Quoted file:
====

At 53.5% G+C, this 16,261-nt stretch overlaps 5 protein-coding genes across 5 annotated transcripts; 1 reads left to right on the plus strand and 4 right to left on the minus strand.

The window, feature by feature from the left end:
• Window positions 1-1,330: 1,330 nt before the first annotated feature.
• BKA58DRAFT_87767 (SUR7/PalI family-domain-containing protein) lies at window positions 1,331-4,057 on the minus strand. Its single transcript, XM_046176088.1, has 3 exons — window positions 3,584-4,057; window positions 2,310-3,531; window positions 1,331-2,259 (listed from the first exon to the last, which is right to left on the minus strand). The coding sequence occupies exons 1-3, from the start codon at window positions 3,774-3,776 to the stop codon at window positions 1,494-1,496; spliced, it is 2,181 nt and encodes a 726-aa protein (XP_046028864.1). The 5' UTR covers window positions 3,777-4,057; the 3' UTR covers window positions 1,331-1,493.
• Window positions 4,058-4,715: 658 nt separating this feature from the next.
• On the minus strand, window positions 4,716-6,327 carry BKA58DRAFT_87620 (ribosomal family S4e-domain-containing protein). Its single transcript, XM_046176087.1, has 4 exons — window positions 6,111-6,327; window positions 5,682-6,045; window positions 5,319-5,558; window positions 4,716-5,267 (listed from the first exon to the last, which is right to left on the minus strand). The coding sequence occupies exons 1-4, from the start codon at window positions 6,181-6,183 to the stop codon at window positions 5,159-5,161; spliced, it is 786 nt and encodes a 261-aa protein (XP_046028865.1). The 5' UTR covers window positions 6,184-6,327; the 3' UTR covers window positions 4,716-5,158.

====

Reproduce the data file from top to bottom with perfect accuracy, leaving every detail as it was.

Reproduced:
At 53.5% G+C, this 16,261-nt stretch overlaps 5 protein-coding genes across 5 annotated transcripts; 1 reads left to right on the plus strand and 4 right to left on the minus strand.

The window, feature by feature from the left end:
• Window positions 1-1,330: 1,330 nt before the first annotated feature.
• BKA58DRAFT_87767 (SUR7/PalI family-domain-containing protein) lies at window positions 1,331-4,057 on the minus strand. Its single transcript, XM_046176088.1, has 3 exons — window positions 3,584-4,057; window positions 2,310-3,531; window positions 1,331-2,259 (listed from the first exon to the last, which is right to left on the minus strand). The coding sequence occupies exons 1-3, from the start codon at window positions 3,774-3,776 to the stop codon at window positions 1,494-1,496; spliced, it is 2,181 nt and encodes a 726-aa protein (XP_046028864.1). The 5' UTR covers window positions 3,777-4,057; the 3' UTR covers window positions 1,331-1,493.
• Window positions 4,058-4,715: 658 nt separating this feature from the next.
• On the minus strand, window positions 4,716-6,327 carry BKA58DRAFT_87620 (ribosomal family S4e-domain-containing protein). Its single transcript, XM_046176087.1, has 4 exons — window positions 6,111-6,327; window positions 5,682-6,045; window positions 5,319-5,558; window positions 4,716-5,267 (listed from the first exon to the last, which is right to left on the minus strand). The coding sequence occupies exons 1-4, from the start codon at window positions 6,181-6,183 to the stop codon at window positions 5,159-5,161; spliced, it is 786 nt and encodes a 261-aa protein (XP_046028865.1). The 5' UTR covers window positions 6,184-6,327; the 3' UTR covers window positions 4,716-5,158.